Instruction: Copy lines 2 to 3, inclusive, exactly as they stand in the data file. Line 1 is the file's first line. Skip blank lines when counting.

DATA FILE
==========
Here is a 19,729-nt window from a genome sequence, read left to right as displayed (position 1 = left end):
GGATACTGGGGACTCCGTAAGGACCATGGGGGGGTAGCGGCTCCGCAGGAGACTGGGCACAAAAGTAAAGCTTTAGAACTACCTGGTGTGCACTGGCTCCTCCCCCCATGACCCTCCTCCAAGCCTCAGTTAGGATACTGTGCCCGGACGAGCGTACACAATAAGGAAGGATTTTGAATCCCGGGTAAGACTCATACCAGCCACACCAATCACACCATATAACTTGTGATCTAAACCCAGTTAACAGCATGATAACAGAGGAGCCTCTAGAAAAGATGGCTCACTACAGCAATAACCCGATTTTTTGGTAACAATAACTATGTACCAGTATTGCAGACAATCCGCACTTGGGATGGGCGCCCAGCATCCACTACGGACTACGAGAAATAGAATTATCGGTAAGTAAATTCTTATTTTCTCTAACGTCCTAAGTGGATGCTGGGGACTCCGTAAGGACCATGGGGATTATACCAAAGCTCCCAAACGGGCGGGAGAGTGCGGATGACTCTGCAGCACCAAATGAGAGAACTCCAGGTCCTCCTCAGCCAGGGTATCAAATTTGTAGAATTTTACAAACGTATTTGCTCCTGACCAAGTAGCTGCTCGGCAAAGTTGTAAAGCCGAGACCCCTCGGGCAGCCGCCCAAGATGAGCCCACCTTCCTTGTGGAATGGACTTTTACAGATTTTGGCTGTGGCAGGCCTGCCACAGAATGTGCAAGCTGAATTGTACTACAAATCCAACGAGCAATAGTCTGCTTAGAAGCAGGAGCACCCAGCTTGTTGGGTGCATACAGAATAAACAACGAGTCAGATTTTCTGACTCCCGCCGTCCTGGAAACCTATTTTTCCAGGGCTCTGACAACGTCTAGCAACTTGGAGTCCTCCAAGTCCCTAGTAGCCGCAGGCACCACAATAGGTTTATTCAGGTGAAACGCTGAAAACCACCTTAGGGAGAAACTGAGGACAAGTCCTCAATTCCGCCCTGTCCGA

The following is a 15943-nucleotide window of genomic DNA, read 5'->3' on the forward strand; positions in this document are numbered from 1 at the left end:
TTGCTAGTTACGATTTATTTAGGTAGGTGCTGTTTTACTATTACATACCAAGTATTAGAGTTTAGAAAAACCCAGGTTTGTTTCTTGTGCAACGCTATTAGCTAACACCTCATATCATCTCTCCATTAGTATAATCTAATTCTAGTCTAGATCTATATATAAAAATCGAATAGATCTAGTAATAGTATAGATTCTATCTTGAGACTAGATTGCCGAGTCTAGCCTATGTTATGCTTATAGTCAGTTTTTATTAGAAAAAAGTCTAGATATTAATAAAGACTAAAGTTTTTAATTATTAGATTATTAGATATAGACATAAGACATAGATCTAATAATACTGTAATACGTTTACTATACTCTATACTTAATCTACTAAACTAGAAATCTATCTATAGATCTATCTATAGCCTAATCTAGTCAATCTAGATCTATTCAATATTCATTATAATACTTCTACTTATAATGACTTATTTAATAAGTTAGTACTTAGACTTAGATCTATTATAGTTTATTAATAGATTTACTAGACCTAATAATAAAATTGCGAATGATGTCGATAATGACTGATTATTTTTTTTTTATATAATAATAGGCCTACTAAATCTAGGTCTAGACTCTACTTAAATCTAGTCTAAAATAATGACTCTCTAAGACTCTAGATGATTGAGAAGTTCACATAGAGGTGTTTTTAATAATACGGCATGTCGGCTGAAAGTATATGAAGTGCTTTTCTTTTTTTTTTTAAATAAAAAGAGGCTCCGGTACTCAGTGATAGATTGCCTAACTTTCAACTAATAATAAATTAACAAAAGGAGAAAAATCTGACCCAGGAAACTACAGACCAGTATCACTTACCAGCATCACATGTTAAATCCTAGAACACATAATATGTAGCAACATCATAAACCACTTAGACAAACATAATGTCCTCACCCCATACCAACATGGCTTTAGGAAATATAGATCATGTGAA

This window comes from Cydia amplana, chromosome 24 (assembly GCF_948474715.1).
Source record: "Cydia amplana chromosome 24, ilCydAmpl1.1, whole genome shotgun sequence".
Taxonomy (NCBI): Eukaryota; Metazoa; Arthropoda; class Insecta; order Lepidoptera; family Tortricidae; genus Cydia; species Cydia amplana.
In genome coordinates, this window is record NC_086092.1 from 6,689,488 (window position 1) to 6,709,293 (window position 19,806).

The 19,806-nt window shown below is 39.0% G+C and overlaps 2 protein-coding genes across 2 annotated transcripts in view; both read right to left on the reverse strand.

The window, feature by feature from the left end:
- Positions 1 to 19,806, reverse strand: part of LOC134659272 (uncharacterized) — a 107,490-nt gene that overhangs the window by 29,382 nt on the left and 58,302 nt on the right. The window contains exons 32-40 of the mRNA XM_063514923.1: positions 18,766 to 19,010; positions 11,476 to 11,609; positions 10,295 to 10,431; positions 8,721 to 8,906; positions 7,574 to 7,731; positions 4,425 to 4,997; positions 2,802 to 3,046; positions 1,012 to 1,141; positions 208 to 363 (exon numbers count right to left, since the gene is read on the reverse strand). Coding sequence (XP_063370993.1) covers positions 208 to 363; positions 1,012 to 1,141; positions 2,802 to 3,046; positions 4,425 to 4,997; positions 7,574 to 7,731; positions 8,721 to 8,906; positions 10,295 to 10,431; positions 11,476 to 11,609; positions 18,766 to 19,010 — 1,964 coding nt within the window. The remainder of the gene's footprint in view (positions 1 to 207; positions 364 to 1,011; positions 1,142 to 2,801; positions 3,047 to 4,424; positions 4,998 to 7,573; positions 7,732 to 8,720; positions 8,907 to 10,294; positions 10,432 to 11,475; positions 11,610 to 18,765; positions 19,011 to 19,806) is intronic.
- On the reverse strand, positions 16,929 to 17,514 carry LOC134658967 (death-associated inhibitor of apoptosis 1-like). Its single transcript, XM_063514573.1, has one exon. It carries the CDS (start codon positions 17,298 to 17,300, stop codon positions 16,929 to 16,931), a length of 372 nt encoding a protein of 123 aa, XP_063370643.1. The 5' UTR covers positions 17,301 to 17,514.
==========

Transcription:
GGATACTGGGGACTCCGTAAGGACCATGGGGGGGTAGCGGCTCCGCAGGAGACTGGGCACAAAAGTAAAGCTTTAGAACTACCTGGTGTGCACTGGCTCCTCCCCCCATGACCCTCCTCCAAGCCTCAGTTAGGATACTGTGCCCGGACGAGCGTACACAATAAGGAAGGATTTTGAATCCCGGGTAAGACTCATACCAGCCACACCAATCACACCATATAACTTGTGATCTAAACCCAGTTAACAGCATGATAACAGAGGAGCCTCTAGAAAAGATGGCTCACTACAGCAATAACCCGATTTTTTGGTAACAATAACTATGTACCAGTATTGCAGACAATCCGCACTTGGGATGGGCGCCCAGCATCCACTACGGACTACGAGAAATAGAATTATCGGTAAGTAAATTCTTATTTTCTCTAACGTCCTAAGTGGATGCTGGGGACTCCGTAAGGACCATGGGGATTATACCAAAGCTCCCAAACGGGCGGGAGAGTGCGGATGACTCTGCAGCACCAAATGAGAGAACTCCAGGTCCTCCTCAGCCAGGGTATCAAATTTGTAGAATTTTACAAACGTATTTGCTCCTGACCAAGTAGCTGCTCGGCAAAGTTGTAAAGCCGAGACCCCTCGGGCAGCCGCCCAAGATGAGCCCACCTTCCTTGTGGAATGGACTTTTACAGATTTTGGCTGTGGCAGGCCTGCCACAGAATGTGCAAGCTGAATTGTACTACAAATCCAACGAGCAATAGTCTGCTTAGAAGCAGGAGCACCCAGCTTGTTGGGTGCATACAGAATAAACAACGAGTCAGATTTTCTGACTCCCGCCGTCCTGGAAACCTATTTTTCCAGGGCTCTGACAACGTCTAGCAACTTGGAGTCCTCCAAGTCCCTAGTAGCCGCAGGCACCACAATAGGTTTATTCAGGTGAAACGCTGAAAACCACCTTAGGGAGAAACTGAGGACAAGTCCTCAATTCCGCCCTGTCCGA

The following is a 15943-nucleotide window of genomic DNA, read 5'->3' on the forward strand; positions in this document are numbered from 1 at the left end: